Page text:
Preparing Male Offenders for Release—Correctional Service Canada; Preparing Indigenous Offenders for Release—Correctional Service Canada
Opening Statement to the Standing Senate Committee on Human Rights
Preparing Male Offenders for Release—Correctional Service Canada
(Chapter 6—2015 Spring Reports of the Auditor General of Canada)
Preparing Indigenous Offenders for Release—Correctional Service Canada
(Chapter 3—2016 Fall Reports of the Auditor General of Canada)
3 May 2017
Michael Ferguson, CPA, CA
FCA (New Brunswick)
Auditor General of Canada
Mr. Chair, thank you for inviting us to discuss our audit reports to help inform your study on the human rights of prisoners in the correctional system. Joining me at the table is Carol McCalla, the Principal responsible for the audits of Correctional Service Canada.
I would first like to briefly talk about our past audits of federal programs for Indigenous peoples. Through these audits, we found that many government services provided in First Nations communities continued to be inferior in quality to those in nearby communities.
For example, our 2014 audit of Public Safety Canada’s First Nations Policing Program found that there was no clear requirement for First Nations policing services to comply with provincial policing standards. This different level of service potentially risked the health and safety of police officers, detainees, and the public.
More recently, we did two audits of Correctional Service Canada—or Corrections Canada—one in 2015 and one in 2016.
These audits focused on the timely access to programs that supported the rehabilitation of offenders with sentences of two years or more. Indigenous offenders now represent more than 25 percent of the 15,000 men and women in federal custody—a proportion that has grown significantly over the last decade. Although Corrections Canada cannot control the number of offenders receiving federal sentences, it can provide them with timely access to rehabilitation programs and culturally appropriate services to prepare them for early release on parole—which can influence how long and how many offenders remain in custody.
Our 2015 audit on male offenders in federal custody found that about 80 percent of offenders remained in custody past their first parole eligibility date, largely because of delayed access to rehabilitation programs. Moreover, most offenders were released directly into the community from medium- and maximum-security penitentiaries. As a result, these offenders had less time to benefit from a gradual and structured release into the community to support their successful reintegration.
Our 2016 audit examined access to correctional programs for Indigenous offenders. We found that as the population of Indigenous offenders grew, Corrections Canada could not provide them with the rehabilitation programs they needed when they needed them. We also found that access to culturally specific programs was uneven across institutions. For example, Healing Lodges did not exist in all regions. We found that offenders who participated in Healing Lodge programs had low rates of reoffending upon release, yet Corrections Canada had not examined ways to provide greater access to these lodges.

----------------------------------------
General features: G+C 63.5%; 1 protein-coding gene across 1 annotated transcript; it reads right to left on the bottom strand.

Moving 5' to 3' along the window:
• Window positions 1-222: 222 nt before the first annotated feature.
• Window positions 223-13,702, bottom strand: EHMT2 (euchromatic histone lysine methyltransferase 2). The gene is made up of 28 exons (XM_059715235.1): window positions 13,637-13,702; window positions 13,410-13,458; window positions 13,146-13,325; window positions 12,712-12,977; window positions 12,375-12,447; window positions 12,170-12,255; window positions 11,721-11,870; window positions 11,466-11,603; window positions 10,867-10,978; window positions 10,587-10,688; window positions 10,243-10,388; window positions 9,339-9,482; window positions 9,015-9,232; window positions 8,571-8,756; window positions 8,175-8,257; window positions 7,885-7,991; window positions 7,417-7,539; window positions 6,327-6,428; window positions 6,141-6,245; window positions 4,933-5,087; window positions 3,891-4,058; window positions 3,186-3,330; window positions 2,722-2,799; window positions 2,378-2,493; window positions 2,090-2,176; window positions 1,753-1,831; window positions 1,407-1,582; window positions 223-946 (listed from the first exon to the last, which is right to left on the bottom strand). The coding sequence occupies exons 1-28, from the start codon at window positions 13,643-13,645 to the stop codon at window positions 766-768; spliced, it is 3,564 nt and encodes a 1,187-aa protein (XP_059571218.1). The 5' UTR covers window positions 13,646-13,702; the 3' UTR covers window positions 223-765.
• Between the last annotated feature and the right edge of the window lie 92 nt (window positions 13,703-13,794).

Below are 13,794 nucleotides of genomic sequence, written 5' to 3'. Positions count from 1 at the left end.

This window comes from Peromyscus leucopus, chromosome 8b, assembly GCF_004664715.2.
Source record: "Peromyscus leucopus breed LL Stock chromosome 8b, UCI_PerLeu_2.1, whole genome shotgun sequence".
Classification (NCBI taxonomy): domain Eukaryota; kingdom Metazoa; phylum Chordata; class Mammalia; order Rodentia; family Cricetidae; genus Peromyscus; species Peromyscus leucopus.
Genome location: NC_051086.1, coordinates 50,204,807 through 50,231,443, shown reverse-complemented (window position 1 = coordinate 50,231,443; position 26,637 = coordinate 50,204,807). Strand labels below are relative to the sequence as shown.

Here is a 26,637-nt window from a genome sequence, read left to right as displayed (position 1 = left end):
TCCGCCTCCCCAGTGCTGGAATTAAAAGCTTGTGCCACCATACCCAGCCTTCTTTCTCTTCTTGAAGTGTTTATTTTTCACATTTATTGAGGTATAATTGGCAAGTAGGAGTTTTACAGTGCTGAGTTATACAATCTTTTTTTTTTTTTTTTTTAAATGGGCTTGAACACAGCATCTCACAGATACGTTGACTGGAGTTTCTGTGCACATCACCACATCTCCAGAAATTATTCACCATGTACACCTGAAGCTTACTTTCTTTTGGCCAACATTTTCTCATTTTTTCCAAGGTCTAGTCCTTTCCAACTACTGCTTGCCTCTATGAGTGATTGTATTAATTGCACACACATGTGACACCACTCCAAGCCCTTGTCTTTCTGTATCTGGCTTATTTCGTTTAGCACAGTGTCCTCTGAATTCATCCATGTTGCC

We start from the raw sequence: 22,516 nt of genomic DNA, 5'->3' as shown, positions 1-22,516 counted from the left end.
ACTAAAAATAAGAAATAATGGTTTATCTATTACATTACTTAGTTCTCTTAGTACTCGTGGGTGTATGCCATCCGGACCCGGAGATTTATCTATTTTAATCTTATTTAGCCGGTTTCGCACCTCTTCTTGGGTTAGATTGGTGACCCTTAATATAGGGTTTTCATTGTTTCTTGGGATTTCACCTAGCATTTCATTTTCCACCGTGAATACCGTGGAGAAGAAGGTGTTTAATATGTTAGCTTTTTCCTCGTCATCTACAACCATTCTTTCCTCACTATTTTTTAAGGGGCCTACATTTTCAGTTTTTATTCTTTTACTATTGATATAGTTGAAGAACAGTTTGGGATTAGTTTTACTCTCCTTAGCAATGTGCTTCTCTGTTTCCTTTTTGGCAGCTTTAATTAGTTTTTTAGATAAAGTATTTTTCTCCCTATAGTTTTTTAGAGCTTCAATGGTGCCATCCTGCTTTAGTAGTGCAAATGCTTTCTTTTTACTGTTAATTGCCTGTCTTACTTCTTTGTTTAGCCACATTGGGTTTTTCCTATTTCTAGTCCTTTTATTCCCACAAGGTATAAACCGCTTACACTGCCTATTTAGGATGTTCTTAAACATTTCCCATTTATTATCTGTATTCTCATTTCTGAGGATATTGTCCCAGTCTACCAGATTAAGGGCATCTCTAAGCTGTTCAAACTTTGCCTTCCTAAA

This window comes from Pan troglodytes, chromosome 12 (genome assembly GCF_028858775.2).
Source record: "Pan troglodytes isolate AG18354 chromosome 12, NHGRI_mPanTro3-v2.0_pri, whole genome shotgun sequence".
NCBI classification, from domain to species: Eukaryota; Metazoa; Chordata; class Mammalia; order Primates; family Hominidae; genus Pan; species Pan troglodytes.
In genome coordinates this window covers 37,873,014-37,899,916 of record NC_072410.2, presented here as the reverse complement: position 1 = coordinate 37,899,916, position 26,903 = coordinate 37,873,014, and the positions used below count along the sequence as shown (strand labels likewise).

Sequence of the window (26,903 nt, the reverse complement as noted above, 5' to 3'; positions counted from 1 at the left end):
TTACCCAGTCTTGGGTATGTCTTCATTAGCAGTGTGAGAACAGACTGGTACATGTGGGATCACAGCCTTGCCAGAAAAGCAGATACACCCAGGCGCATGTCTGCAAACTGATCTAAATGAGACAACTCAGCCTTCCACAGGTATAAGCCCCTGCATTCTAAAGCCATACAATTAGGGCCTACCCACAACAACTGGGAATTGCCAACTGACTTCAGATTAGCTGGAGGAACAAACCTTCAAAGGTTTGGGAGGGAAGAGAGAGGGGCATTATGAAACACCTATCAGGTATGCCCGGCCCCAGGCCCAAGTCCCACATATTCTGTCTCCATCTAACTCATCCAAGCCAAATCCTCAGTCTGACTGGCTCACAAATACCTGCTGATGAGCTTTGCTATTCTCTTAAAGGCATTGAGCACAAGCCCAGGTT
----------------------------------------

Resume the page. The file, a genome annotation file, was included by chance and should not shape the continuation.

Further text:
Most Indigenous offenders in federal custody were eligible for release on parole after serving the first year of their sentences. Parole supervision is an effective way to support the successful return of an offender to the community. However, we found that two thirds of released Indigenous offenders had never been on parole. Overall, Corrections Canada prepared Indigenous offenders for parole hearings less often than non-Indigenous offenders, and when they did it was later in their sentence.
Corrections Canada used the Custody Rating Scale to determine an offender’s security level and need for a rehabilitation program. We found that this tool did not consider the unique needs of Indigenous offenders, as required. More than three quarters of Indigenous offenders were sent to medium- or maximum-security institutions upon admission and were referred to a rehabilitation program. These were at significantly higher levels than non‑Indigenous offenders. Once at higher levels of security, few offenders were assessed for a possible move to a lower level before release, even after they completed their rehabilitation programs.
There are about 700 women in federal custody and a further 600 under supervision in the community, many of whom have been identified with mental health issues. We are currently conducting an audit that focuses on female offenders and their access to programs and services. We plan to report on the audit this fall.
The Office of the Auditor General is the auditor for the territorial governments, and we report directly to their legislative assemblies. In 2015, we conducted audits on correctional services in the three territories. We found case management deficiencies that limited efforts to rehabilitate offenders and prepare them for release back into the community. For example, we found that access to rehabilitation programs and mental health services was inadequate, and that space shortages risked the safety of staff and inmates in many correctional facilities.
Mr. Chair, this concludes my opening remarks. We would be pleased to answer any questions the Committee may have. Thank you.